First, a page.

Dominion Public Building

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Dominion Public Building
Dominion Public - panoramio.jpg
Former namesToronto Customs House
General information
Architectural styleBeaux-Arts
Address1 Front Street
Town or cityToronto, Ontario
Current tenantsGovernment of Canada
Construction started1926
OwnerLarco Investments
Design and construction
ArchitectThomas W. Fuller
James Henry Craig
Typegovernment office building
Original useClassified Federal Heritage Building, designated September 19, 1983
ArchitectT.W. Fuller
Architectural style(s)Beaux-Arts design with Neo-Classical decoration
OwnerPublic Works and Government Services Canada (before 2017)
DesignatedMay 10, 2017

The Dominion Public Building is a five-storey Beaux-Arts neoclassical office building built between 1926 and 1935 for the government of Canada at southeast corner of Front and Bay streets in Toronto, Ontario, Canada.[1]

The building was designed by architects Thomas W. Fuller and James Henry Craig and originally served as Toronto's federal customs clearing house for the former Department of National Revenue. It remained a federal property, housing a number of administrative and support functions for the later Canada Customs and Revenue Agency (now the Canada Revenue Agency).

The building's north facade is curved to follow the property line along Front Street east of Bay Street. To the south is the Union Station Bus Terminal, formerly the site of the CP Express and Freight Building which replaced the old Grand Trunk Freight Shed after 1904.

On January 11, 2017, Canada Lands Company announced the pending sale of the property.[2] By March 23, 2017, Larco Investments, owner of Ottawa's Chateau Laurier, had bought the Dominion Public Building.[3]

Site history[edit]

Prior to 1920s, the site was occupied by a series wholesale warehouses along Front from Bay to just west of Yonge. These buildings were destroyed by the Great Toronto Fire of 1904. To the east were the City's seventh Customs House and the annex Customs Examination Warehouse which were built in 1876 on the site of the sixth Customs House.

By 1919, the old Customs House was demolished and the stretch along Front laid vacant.

Heritage Designation[edit]

The building was listed as Classified Federal Heritage Building in 1983.[4] This designation stood until the building was sold. In 2015, Public Works and Government Services Canada requested that the City of Toronto's Heritage Preservation Services assess the property to determine whether it was worthy of designation as an individual property under Part IV, Section 29 of the Ontario Heritage Act. The property was listed under Part V of the Ontario Heritage Act as part of the Union Station Heritage Conservation District; because the federal government is not subject to the Act, compliance on their part was voluntary. The Heritage Conservation District designation is confined to the exterior of the building. Designation under Part IV of the Act allows for the protection of cultural heritage value and heritage attributes, including interior features of the building.[5] The City of Toronto designated the Dominion Public building under Part IV of the Act on May 10, 2017.[6]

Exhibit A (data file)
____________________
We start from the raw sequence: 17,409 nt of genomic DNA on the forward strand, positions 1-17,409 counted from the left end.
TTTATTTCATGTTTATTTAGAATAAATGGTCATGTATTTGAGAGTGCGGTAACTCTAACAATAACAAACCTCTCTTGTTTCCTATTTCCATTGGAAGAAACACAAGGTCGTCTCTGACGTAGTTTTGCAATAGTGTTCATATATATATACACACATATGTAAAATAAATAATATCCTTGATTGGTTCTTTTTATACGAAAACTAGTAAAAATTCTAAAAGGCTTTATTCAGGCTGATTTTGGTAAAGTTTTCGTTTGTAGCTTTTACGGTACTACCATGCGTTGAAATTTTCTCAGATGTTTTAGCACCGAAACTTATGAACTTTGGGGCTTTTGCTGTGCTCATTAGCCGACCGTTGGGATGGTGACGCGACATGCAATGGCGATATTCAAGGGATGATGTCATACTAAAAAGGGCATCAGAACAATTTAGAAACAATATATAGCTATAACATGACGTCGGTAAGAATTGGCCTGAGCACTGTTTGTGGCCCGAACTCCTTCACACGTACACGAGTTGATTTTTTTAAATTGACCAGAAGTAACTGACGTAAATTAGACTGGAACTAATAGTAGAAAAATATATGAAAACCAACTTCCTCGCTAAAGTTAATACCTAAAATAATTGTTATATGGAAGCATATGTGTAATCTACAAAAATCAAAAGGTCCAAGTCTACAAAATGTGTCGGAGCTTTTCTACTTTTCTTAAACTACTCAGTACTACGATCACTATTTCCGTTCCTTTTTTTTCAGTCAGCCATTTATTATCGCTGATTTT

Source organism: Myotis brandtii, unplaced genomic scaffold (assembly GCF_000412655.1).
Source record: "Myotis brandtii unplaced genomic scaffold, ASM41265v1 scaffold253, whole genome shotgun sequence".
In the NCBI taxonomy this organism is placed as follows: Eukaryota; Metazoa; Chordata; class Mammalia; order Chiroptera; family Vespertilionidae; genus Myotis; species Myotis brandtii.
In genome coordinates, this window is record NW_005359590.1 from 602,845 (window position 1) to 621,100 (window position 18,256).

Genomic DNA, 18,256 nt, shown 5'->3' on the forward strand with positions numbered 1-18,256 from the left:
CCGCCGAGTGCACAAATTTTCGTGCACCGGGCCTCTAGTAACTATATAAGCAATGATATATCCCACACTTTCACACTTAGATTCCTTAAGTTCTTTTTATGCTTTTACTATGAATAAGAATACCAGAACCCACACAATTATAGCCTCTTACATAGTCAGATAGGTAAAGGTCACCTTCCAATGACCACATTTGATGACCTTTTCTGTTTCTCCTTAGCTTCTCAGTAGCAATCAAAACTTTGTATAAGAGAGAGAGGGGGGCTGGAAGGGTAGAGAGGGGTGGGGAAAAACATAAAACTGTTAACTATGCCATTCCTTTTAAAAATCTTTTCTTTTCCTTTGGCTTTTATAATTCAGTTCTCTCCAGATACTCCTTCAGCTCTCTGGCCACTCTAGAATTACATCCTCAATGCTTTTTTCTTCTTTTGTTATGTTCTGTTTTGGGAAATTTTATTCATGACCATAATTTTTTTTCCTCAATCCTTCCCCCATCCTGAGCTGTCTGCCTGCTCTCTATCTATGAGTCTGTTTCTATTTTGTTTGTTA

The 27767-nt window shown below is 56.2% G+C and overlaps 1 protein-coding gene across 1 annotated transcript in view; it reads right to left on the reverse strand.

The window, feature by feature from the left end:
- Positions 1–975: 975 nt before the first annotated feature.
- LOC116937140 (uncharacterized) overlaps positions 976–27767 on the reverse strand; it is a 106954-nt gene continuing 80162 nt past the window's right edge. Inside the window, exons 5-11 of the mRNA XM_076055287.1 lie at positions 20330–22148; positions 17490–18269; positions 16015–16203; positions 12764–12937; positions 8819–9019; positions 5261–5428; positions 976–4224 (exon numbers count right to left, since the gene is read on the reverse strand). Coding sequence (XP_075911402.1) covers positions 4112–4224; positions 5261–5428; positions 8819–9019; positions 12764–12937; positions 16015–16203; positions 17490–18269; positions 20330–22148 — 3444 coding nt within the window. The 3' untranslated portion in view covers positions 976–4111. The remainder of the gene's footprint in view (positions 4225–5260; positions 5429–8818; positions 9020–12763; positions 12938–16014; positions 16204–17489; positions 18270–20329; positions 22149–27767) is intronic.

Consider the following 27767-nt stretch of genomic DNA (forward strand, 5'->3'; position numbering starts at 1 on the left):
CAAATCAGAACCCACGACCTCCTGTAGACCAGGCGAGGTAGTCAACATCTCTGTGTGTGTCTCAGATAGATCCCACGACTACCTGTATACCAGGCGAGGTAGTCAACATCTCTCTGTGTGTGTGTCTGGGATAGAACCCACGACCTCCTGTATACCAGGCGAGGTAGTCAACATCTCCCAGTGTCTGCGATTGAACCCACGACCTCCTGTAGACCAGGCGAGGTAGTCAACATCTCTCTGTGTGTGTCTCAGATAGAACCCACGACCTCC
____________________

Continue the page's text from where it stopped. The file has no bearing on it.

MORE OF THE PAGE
Other Dominion Public Buildings[edit]

In 1935–1936, the Dominion Public Building in Halifax, Nova Scotia, was built by Dominion architect Eric Temple.[7]

The Art Deco/Modern Classicism Dominion Public Building at 457 Richmond Street in London, Ontario, was built in 1934–1935 for the Government of Canada as a Post Office by Dominion Chief Architect Thomas W. Fuller and renovated in 2007.[8]

The Modern Classicism Dominion Public Building at 138 Wyndham Street North in Guelph, Ontario was built to house RCMP, Department of Agriculture, and post offices, and its construction contributed to the later demolition of the city's earlier post office and customs house.[9] The building is currently in use by the County of Wellington.

The Dominion Public Building at 45 Main Street East in Hamilton, Ontario, opened in 1935 as a post office replacing an 1880s structure.[10] In 1991, the Hamilton facility at 45 Main Street East was renovated and expanded to become the John Sopinka Courthouse.[11] The building was built by local firm Hutton & Souter rather than by the Dominion architect.[12]

Another building in Toronto, 330 Keele Street, also has the same name and was designed by Craig and Madill in 1935–1936,[13] and is now used by Correctional Service of Canada as Keele Community Correctional Centre, a halfway house.

See also[edit]


  1. ^ "Dominion Public Building". Emporis. Retrieved April 28, 2014.
  2. ^
  3. ^ Kalinowski, Tess (March 24, 2017). "Toronto's Dominion Public Building Sells for $275M to Vancouver Developer". Toronto Star. Retrieved May 28, 2017.
  4. ^ "Dominion Public Building". Retrieved October 10, 2018.
  5. ^ Toronto Preservation Board (2015). "Agenda Item History - 2015.PB10.5 - Intention to Designate under Part IV, Section 29 of the Ontario Heritage Act - 1 Front Street West". Toronto Preservation Board minutes. Retrieved October 10, 2018.
  6. ^ "Heritage Property Detail, Address: 1 FRONT ST W". Toronto Heritage Register. Retrieved October 10, 2018.
  7. ^ "Dominion Public Building". Canada's Historic Places. July 29, 2005. Retrieved April 28, 2014.
  8. ^
  9. ^ "Wyndham Street North - 138". City of Guelph. City of Guelph. January 23, 2013. Retrieved April 22, 2019.
  10. ^
  11. ^ "John Sopinka Courthouse" (PDF). NORR Architects Planners, Inc. Retrieved April 28, 2014.
  12. ^
  13. ^

Coordinates: 43°38′45″N 79°22′40″W / 43.64592°N 79.377857°W / 43.64592; -79.377857